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Why Jameis Winston won’t be able to outplay this

Tampa Bay Buccaneers quarterback Jameis Winston (3) greets teammates at the door to the locker room before an NFL game between the New Orleans Saints and Tampa Bay Buccaneers at Raymond James Stadium in Tampa, Fla., on Sunday, Dec. 31, 2017.
LOREN ELLIOTT | Times Tampa Bay Buccaneers quarterback Jameis Winston (3) greets teammates at the door to the locker room before an NFL game between the New Orleans Saints and Tampa Bay Buccaneers at Raymond James Stadium in Tampa, Fla., on Sunday, Dec. 31, 2017.
Published Jun. 29, 2018|Updated Jun. 30, 2018

Twice in the past week, I've called upon the Bucs to get rid of Jameis Winston. His horrible actions in an Uber in March 2016 are just the most recent example of bad decision-making from a guy who seems incapable of making good decisions.

So two things about this: I still feel strongly that the Glazers should get rid of Winston. And, second, I would be stunned if that actually happens.

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I fully expect Winston to be under center when the Bucs play the Bears in Week 4 on Sept. 30.

The Bucs are in the business of winning football games and, as of this moment, Winston still gives them the best chance to do that. They would rather win with a sleazy quarterback than lose with a good guy.

Right now, they don't have a better option on the field, so they're willing to overlook what has happened off the field.

The Glazers, as owners of the team, are trying to sell tickets. General manager Jason Licht is trying to keep his job. Coach Dirk Koetter is just trying to score touchdowns. It's in all of their best interests to keep Winston, even if they have to hold their noses while doing so.

Basically, it comes down to this: The Bucs hope they can survive the public relations hit long enough for Winston to outplay his troubles.

Just like Ray Lewis. Just like Ben Roethlisberger. Just like Kobe Bryant.

All three were involved in ugly controversies that could have landed them in jail and certainly left their reputations in shambles. All three should have been let go by their teams, but none were. And on the surface, fans of those teams would argue those teams made the right decisions.

After their troubles, Lewis and Bryant won championships. Roethlisberger played for one and could end up playing for more.

But here's the thing. Those controversies have not gone away. Not completely. We haven't forgotten.

We still talk about whether or not Lewis was involved in a murder. We still wonder if Roethlisberger forced himself on someone. We still wonder about the time Bryant was accused of rape.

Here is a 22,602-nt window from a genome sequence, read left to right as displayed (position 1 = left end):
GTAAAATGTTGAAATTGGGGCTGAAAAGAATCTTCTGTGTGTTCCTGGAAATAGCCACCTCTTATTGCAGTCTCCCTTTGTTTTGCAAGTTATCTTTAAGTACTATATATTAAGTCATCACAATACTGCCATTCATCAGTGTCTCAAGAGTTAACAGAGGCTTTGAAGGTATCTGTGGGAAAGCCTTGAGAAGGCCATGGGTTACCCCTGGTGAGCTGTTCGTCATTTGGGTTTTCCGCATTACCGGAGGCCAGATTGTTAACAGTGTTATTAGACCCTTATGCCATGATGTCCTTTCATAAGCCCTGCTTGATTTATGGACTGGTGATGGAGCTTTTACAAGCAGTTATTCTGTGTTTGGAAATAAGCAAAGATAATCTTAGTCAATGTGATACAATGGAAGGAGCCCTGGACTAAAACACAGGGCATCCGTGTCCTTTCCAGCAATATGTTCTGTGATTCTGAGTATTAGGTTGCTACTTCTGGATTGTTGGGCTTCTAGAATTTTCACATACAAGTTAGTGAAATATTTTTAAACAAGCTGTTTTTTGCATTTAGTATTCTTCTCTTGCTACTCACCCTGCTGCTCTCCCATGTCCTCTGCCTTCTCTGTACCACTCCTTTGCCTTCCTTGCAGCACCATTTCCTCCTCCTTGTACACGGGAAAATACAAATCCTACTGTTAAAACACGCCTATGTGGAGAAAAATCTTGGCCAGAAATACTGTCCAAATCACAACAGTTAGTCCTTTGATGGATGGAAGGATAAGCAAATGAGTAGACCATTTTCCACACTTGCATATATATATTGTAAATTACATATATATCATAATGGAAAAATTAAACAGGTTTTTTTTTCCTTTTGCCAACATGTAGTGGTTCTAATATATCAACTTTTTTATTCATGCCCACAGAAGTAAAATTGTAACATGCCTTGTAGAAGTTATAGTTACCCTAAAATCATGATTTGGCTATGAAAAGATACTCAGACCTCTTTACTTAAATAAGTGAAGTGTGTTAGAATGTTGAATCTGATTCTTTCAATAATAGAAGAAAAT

In fact, in recent days, some Tampa Bay fans have used Lewis, Roethlisberger and Bryant as examples of players who got second chances and, seemingly, made the most of them. But just using them as examples proves their unseemly pasts have not disappeared.

Even fans of the Ravens, Steelers and Lakers must have cringed knowing their teams' successes were in large part due to bad dudes.

It will be interesting to see how Bucs fans respond to Winston. The reaction I've received through email and social media has been mixed. Some want him gone, especially after Thursday when the three-game suspension became official and the NFL and Winston released statements that made it clear something horrible occurred in that Uber.

But plenty of fans want Winston to stay.

Many continue to defend the 24-year-old or make excuses for him. They claim Winston hasn't done anything serious enough to warrant being cut.
And other fans are simply looking at it as a football issue. They see Winston as the best option at quarterback. Those fans say they are tired of losing.

They say that if the Bucs got rid of Winston, the team would sink to the bottom of the league again. They say they would rather win with a shady quarterback than be the Cleveland Browns.

That's usually when you hear someone bring up Roethlisberger's name.
But just because the Steelers sent a horrible message by keeping a blockhead such as Roethlisberger that shouldn't be the reason the Bucs keep Winston.

Because even if he stays and the Bucs go on to win a Super Bowl, it doesn't change what has happened. It doesn't suddenly make Winston a good person. It doesn't mean the Bucs should be absolved for overlooking serious issues in the pursuit of a champion­ship.

In other words, Winston can't outplay his checkered past.

For the rest of his career, no matter how many touchdowns he throws and how many games he wins, Winston will not be able to make people totally forget his past. It will always be there. So will the Bucs' decision to keep him.

The rest of the country sees Winston as nothing but trouble. That's why you're never going to see him doing commercials for Subway or Pepsi or Ford or any other product. What does that tell you?

The only people who are sticking up for him at this point are Bucs and/or Florida State fans. And their motives aren't based on what's right or wrong.

Their motives are about football.

Which is what is motivating the Bucs right now.

Contact Tom Jones at Follow @tomwjones


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